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Word&Way News: Dec. 23
Here’s the weekly roundup from Word&Way. And Christmas is almost here! Did you procrastinate in buying gifts? We can help you out! Give a gift subscription to A Public Witness. And since we assume you’ve been nice this year, don’t forget to treat yourself if you’ve not yet upgraded to a paid subscription!
This week at A Public Witness, we published a piece reflecting on what we’ve learned from the Unsettling Advent devotionals.
Top 5 at wordandway.org
A War with Christmas. Brian Kaylor reflected on Russian pro-war propaganda dressed up like a Christmas decoration, which he called a sacrilegious assault on celebrations of the birth of the Prince of Peace.
The Bible According to Cavity Sam. Sarah Blackwell reflected on how we are teaching our Christian young people a version of reading the Bible that closely resembles the game Operation.
Review: Unruly Saint. Robert D. Cornwall reviewed Unruly Saint: Dorothy Day’s Radical Vision and its Challenge for Our Times by D.L. Mayfield.
Baptist & Catholic Leaders Meet Pope Francis Amid Yearslong Dialogue Effort. Steven R. Harmon and Juan Usma Gómez reported on a recent meeting of international Catholic and Baptist academics, clergy, and denominational leaders.
William Barber Launches New Center at Yale, Will Retire From Church. Jack Jenkins reported on the creation of the a Center for Public Theology and Public Policy at Yale Divinity School.
This week: Alan Streett on Songs of Resistance
Another noteworthy podcast this week:
Rev. Otis Moss III appeared on Madang with host Grace Ji-Sun Kim.
by Brian Kaylor, Word&Way Editor-in-Chief
There’s that magical moment that happens in countless Christmas or romantic movies. Near the end, as things are working out for good, beautiful snowflakes suddenly start falling. It’s a Wonderful Life. A White Christmas. Groundhog Day. Serendipity. It’s such a common trope that I suspect if Hollywood had written the story of Jesus’s birth that the text would note flakes starting to fall just as he was born!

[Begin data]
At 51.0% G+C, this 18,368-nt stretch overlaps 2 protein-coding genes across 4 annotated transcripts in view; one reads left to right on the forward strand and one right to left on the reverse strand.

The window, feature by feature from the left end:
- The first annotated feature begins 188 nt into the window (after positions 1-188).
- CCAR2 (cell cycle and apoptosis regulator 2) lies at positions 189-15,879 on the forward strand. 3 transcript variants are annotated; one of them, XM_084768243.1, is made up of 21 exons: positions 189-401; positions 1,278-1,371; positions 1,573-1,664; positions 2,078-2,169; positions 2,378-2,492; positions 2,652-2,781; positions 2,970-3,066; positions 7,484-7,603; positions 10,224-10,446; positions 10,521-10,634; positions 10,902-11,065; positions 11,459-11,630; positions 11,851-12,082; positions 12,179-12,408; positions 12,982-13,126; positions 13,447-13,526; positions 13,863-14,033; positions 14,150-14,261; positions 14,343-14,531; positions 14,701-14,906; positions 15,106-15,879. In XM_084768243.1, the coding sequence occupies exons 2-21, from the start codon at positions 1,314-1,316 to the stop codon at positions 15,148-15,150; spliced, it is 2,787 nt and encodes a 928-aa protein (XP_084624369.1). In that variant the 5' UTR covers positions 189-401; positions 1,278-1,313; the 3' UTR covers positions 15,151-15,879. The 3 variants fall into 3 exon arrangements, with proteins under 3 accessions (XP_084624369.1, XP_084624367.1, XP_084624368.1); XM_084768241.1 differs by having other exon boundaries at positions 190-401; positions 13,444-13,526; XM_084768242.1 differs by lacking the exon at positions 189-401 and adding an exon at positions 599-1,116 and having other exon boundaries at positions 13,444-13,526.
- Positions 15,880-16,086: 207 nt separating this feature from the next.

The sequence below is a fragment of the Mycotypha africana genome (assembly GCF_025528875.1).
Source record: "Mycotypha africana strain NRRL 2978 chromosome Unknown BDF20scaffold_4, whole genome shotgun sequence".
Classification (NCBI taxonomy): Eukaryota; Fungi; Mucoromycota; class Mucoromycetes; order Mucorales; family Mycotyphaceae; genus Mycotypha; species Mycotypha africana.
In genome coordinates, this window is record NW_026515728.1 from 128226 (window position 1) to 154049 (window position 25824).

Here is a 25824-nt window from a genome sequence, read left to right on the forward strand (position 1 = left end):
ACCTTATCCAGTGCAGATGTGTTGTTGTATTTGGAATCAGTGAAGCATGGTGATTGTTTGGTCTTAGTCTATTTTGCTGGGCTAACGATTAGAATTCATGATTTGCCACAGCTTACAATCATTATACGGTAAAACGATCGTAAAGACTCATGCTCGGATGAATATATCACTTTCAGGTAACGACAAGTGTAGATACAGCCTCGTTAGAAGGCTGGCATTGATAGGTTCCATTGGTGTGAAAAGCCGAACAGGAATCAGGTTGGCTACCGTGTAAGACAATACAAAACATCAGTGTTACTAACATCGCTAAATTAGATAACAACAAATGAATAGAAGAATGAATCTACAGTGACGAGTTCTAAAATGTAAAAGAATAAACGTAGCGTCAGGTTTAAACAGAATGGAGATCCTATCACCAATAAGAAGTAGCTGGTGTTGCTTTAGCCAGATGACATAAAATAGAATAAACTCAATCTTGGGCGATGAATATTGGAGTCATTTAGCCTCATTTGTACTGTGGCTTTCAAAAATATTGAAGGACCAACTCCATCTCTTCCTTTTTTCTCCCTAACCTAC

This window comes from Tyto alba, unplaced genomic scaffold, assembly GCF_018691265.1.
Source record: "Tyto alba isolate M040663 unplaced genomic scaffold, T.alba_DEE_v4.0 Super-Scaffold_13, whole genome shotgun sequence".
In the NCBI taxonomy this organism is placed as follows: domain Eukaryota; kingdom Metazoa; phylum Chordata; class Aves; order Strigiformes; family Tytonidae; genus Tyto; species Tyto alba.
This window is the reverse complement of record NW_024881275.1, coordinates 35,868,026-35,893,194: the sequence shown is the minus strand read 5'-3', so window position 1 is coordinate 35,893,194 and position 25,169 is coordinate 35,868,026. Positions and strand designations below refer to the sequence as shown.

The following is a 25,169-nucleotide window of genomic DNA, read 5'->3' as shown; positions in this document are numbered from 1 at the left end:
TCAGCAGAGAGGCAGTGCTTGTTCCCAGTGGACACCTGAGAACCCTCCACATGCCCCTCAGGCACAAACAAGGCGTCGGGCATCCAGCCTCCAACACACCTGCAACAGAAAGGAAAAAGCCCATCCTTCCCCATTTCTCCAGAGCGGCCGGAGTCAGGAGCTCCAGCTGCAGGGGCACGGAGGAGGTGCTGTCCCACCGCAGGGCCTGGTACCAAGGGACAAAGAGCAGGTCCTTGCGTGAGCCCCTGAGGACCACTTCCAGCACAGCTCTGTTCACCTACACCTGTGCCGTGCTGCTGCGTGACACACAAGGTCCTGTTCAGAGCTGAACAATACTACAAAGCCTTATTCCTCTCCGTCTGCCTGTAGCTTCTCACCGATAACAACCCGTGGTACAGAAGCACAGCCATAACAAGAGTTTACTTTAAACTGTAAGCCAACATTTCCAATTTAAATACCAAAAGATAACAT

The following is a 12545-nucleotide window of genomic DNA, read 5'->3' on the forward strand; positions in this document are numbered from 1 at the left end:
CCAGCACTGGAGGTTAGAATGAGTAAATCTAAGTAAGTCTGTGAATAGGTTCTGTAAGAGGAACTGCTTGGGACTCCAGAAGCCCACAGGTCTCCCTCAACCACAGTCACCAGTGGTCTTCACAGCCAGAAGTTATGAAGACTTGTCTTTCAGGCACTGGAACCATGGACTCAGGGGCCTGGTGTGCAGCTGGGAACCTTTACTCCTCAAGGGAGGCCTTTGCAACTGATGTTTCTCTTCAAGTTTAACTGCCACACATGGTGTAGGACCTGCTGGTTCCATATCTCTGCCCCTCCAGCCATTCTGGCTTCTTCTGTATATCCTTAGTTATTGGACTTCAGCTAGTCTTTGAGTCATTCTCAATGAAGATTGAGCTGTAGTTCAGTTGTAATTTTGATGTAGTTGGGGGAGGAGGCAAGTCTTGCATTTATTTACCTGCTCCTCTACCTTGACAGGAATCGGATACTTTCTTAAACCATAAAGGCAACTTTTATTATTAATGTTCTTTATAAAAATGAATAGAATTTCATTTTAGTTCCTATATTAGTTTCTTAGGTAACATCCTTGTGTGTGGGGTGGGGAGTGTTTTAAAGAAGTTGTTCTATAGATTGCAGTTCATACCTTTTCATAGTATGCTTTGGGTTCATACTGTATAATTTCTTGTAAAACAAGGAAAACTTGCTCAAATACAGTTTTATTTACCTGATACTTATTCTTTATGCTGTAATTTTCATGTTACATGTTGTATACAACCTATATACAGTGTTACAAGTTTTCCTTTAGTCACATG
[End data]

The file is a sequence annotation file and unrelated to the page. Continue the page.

While it makes for movie magic, especially when paired with an emotional swell of music, we know it’s not necessarily true. In real life, magical or romantic moments can happen without snow. And in real life, snow can bring hardship and tragedy.
Right now, many people across the U.S. are struggling due to snow and the chill that has swept in from the north. And in Ukraine, many more are trying to keep warm and safe amid snow, power outages, and Russian bombs.
Unfortunately, things aren’t quite as simple as a Hollywood movie. We can’t just shake some fake snow, cue the orchestra, and give ourselves a happy ending. So we’ve got to look out for each other and love our neighbors. We might not know who’s merely acting that things are joyful right now. Maybe we can be the ones to spread some good cheer this season.
I hope you have a merry and blessed Christmas, with or without snow.
Other News of Note
Gordon College settled a lawsuit by a fired social work professor after the Christian school in Massachusetts unsuccessfully argued the professor should be considered a minister and thus could not bring a discrimination lawsuit (a report in March at A Public Witness covered the issues in the case).
Diana Butler Bass wrote at her Substack newsletter The Cottage about Ukrainian President Volodymyr Zelenskyy’s visit to Washington, D.C., and comments about “just peace” and Christmas.
Due to religious and geopolitical clashes, Ukrainian believers can celebrate Christmas twice!
Photo of the Week
Thanks for reading! And Merry Christmas!
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